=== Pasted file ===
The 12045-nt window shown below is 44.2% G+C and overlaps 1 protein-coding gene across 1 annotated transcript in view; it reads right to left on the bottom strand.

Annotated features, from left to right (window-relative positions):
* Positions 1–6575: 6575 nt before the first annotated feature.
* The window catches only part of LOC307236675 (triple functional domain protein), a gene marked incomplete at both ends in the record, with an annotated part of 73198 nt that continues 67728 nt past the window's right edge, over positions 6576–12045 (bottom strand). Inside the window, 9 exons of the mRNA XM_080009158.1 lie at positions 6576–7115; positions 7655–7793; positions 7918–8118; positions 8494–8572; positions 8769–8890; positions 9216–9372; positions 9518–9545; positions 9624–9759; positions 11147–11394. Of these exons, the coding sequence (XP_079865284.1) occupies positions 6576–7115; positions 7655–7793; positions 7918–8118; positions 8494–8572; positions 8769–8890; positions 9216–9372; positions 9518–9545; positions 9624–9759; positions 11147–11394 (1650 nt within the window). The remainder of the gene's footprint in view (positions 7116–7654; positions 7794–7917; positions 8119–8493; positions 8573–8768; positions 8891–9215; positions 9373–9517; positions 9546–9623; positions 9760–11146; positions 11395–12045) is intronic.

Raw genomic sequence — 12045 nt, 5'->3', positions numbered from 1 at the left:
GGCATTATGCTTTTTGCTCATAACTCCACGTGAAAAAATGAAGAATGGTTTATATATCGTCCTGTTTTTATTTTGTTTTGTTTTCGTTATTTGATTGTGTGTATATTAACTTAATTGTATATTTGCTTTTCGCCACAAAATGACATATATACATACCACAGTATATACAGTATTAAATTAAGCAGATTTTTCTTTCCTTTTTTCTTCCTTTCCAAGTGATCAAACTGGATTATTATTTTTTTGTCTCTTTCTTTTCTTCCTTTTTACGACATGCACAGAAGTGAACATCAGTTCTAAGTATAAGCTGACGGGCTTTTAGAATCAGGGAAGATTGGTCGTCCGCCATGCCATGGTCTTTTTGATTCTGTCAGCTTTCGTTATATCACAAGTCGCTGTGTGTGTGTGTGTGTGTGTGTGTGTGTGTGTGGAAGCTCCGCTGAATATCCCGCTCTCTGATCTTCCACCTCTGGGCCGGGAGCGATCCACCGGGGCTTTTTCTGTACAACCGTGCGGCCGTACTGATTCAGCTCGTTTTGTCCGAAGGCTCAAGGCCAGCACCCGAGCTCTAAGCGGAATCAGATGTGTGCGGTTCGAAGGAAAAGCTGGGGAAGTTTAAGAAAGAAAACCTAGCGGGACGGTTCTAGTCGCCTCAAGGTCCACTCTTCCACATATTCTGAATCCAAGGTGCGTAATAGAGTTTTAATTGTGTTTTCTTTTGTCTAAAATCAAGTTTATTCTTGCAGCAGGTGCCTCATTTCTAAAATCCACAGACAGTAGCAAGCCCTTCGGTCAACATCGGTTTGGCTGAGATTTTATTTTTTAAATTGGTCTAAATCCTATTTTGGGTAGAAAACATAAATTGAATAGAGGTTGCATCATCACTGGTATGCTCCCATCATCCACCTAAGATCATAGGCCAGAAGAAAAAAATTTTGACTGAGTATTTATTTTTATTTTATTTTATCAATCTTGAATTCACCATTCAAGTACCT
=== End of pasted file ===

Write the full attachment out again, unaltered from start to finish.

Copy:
The 12045-nt window shown below is 44.2% G+C and overlaps 1 protein-coding gene across 1 annotated transcript in view; it reads right to left on the bottom strand.

Annotated features, from left to right (window-relative positions):
* Positions 1–6575: 6575 nt before the first annotated feature.
* The window catches only part of LOC307236675 (triple functional domain protein), a gene marked incomplete at both ends in the record, with an annotated part of 73198 nt that continues 67728 nt past the window's right edge, over positions 6576–12045 (bottom strand). Inside the window, 9 exons of the mRNA XM_080009158.1 lie at positions 6576–7115; positions 7655–7793; positions 7918–8118; positions 8494–8572; positions 8769–8890; positions 9216–9372; positions 9518–9545; positions 9624–9759; positions 11147–11394. Of these exons, the coding sequence (XP_079865284.1) occupies positions 6576–7115; positions 7655–7793; positions 7918–8118; positions 8494–8572; positions 8769–8890; positions 9216–9372; positions 9518–9545; positions 9624–9759; positions 11147–11394 (1650 nt within the window). The remainder of the gene's footprint in view (positions 7116–7654; positions 7794–7917; positions 8119–8493; positions 8573–8768; positions 8891–9215; positions 9373–9517; positions 9546–9623; positions 9760–11146; positions 11395–12045) is intronic.

Raw genomic sequence — 12045 nt, 5'->3', positions numbered from 1 at the left:
GGCATTATGCTTTTTGCTCATAACTCCACGTGAAAAAATGAAGAATGGTTTATATATCGTCCTGTTTTTATTTTGTTTTGTTTTCGTTATTTGATTGTGTGTATATTAACTTAATTGTATATTTGCTTTTCGCCACAAAATGACATATATACATACCACAGTATATACAGTATTAAATTAAGCAGATTTTTCTTTCCTTTTTTCTTCCTTTCCAAGTGATCAAACTGGATTATTATTTTTTTGTCTCTTTCTTTTCTTCCTTTTTACGACATGCACAGAAGTGAACATCAGTTCTAAGTATAAGCTGACGGGCTTTTAGAATCAGGGAAGATTGGTCGTCCGCCATGCCATGGTCTTTTTGATTCTGTCAGCTTTCGTTATATCACAAGTCGCTGTGTGTGTGTGTGTGTGTGTGTGTGTGTGTGTGGAAGCTCCGCTGAATATCCCGCTCTCTGATCTTCCACCTCTGGGCCGGGAGCGATCCACCGGGGCTTTTTCTGTACAACCGTGCGGCCGTACTGATTCAGCTCGTTTTGTCCGAAGGCTCAAGGCCAGCACCCGAGCTCTAAGCGGAATCAGATGTGTGCGGTTCGAAGGAAAAGCTGGGGAAGTTTAAGAAAGAAAACCTAGCGGGACGGTTCTAGTCGCCTCAAGGTCCACTCTTCCACATATTCTGAATCCAAGGTGCGTAATAGAGTTTTAATTGTGTTTTCTTTTGTCTAAAATCAAGTTTATTCTTGCAGCAGGTGCCTCATTTCTAAAATCCACAGACAGTAGCAAGCCCTTCGGTCAACATCGGTTTGGCTGAGATTTTATTTTTTAAATTGGTCTAAATCCTATTTTGGGTAGAAAACATAAATTGAATAGAGGTTGCATCATCACTGGTATGCTCCCATCATCCACCTAAGATCATAGGCCAGAAGAAAAAAATTTTGACTGAGTATTTATTTTTATTTTATTTTATCAATCTTGAATTCACCATTCAAGTACCT